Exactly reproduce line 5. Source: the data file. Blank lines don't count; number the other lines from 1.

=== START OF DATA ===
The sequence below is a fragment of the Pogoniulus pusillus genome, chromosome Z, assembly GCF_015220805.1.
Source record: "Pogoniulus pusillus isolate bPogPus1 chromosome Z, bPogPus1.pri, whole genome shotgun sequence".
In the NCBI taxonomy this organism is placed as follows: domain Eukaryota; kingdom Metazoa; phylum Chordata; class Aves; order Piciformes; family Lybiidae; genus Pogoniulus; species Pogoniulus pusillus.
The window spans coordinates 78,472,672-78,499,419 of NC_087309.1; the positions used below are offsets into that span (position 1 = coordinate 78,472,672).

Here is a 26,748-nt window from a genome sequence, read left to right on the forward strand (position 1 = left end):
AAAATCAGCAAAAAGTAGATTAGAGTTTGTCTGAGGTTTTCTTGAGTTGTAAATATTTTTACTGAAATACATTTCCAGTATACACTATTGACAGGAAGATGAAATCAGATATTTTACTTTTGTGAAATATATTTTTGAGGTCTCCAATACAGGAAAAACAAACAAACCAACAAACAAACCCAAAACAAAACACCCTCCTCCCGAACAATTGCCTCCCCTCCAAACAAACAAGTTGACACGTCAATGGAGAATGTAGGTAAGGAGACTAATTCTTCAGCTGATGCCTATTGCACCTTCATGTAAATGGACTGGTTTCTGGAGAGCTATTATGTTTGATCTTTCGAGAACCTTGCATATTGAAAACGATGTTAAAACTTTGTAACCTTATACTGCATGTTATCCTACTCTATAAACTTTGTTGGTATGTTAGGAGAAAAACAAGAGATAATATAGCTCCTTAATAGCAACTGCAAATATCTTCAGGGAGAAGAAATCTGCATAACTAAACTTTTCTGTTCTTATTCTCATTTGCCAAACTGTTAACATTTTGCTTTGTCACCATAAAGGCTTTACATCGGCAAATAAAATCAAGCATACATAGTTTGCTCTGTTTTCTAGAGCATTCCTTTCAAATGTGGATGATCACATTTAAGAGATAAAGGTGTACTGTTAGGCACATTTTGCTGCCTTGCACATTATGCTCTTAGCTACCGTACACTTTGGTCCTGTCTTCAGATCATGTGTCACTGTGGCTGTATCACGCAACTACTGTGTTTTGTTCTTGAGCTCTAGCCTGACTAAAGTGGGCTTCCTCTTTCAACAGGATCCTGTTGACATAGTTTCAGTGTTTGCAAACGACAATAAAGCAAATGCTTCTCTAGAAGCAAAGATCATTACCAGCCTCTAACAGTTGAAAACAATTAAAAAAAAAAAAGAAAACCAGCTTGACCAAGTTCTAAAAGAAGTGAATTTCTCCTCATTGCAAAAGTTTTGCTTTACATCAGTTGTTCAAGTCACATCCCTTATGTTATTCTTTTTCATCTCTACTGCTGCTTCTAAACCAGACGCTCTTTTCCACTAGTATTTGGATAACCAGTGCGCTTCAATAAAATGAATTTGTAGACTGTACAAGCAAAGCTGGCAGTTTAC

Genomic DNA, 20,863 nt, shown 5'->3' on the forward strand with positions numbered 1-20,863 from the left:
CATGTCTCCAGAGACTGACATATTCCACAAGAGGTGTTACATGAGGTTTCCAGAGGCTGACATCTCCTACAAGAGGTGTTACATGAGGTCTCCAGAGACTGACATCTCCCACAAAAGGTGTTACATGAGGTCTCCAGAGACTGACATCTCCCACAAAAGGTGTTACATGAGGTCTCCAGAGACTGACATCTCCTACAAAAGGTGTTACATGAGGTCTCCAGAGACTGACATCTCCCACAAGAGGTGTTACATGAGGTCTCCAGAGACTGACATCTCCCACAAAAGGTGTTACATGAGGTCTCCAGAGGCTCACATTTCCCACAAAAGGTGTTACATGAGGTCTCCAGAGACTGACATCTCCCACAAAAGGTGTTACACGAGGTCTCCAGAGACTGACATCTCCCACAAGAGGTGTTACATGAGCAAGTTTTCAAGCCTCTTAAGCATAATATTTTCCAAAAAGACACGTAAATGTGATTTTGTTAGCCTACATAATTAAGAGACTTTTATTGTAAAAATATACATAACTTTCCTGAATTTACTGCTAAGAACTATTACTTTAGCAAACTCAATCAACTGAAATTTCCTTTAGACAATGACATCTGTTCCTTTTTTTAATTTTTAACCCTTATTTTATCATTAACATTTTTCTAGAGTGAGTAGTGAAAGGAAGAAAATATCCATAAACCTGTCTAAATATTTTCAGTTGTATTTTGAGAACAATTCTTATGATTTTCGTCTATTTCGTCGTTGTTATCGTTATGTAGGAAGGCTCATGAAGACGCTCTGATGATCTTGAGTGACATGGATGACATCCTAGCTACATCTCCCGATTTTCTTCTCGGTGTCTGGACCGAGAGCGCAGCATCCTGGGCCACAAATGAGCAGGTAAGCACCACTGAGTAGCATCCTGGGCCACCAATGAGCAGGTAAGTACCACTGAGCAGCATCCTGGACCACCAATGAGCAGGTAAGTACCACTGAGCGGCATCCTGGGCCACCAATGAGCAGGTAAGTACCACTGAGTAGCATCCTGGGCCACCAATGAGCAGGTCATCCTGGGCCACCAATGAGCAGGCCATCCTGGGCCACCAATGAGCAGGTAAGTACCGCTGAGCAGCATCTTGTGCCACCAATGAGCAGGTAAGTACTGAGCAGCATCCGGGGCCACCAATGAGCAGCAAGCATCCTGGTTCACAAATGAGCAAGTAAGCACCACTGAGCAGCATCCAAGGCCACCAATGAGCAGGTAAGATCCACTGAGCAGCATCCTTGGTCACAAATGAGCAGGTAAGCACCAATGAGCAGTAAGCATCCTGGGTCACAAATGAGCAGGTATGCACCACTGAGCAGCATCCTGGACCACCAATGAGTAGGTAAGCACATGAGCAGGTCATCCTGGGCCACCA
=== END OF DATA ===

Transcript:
Here is a 26,748-nt window from a genome sequence, read left to right on the forward strand (position 1 = left end):